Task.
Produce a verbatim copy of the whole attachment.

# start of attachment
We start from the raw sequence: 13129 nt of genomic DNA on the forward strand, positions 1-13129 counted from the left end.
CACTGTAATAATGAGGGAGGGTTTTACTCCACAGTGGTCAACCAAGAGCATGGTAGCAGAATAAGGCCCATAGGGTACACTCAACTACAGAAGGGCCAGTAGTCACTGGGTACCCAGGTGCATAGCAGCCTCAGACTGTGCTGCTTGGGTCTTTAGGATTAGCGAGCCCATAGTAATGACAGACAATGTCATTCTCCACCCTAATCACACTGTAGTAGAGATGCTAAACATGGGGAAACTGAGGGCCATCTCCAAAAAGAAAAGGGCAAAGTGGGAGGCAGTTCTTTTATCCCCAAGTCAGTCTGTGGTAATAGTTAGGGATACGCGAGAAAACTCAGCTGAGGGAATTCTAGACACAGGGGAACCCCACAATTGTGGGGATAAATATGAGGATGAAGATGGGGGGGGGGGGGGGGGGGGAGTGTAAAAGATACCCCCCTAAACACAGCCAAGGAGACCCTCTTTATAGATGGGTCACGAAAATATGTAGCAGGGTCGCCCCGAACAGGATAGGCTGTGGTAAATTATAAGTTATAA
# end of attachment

We start from the raw sequence: 13129 nt of genomic DNA on the forward strand, positions 1-13129 counted from the left end.
CACTGTAATAATGAGGGAGGGTTTTACTCCACAGTGGTCAACCAAGAGCATGGTAGCAGAATAAGGCCCATAGGGTACACTCAACTACAGAAGGGCCAGTAGTCACTGGGTACCCAGGTGCATAGCAGCCTCAGACTGTGCTGCTTGGGTCTTTAGGATTAGCGAGCCCATAGTAATGACAGACAATGTCATTCTCCACCCTAATCACACTGTAGTAGAGATGCTAAACATGGGGAAACTGAGGGCCATCTCCAAAAAGAAAAGGGCAAAGTGGGAGGCAGTTCTTTTATCCCCAAGTCAGTCTGTGGTAATAGTTAGGGATACGCGAGAAAACTCAGCTGAGGGAATTCTAGACACAGGGGAACCCCACAATTGTGGGGATAAATATGAGGATGAAGATGGGGGGGGGGGGGGGGGGGGAGTGTAAAAGATACCCCCCTAAACACAGCCAAGGAGACCCTCTTTATAGATGGGTCACGAAAATATGTAGCAGGGTCGCCCCGAACAGGATAGGCTGTGGTAAATTATAAGTTATAA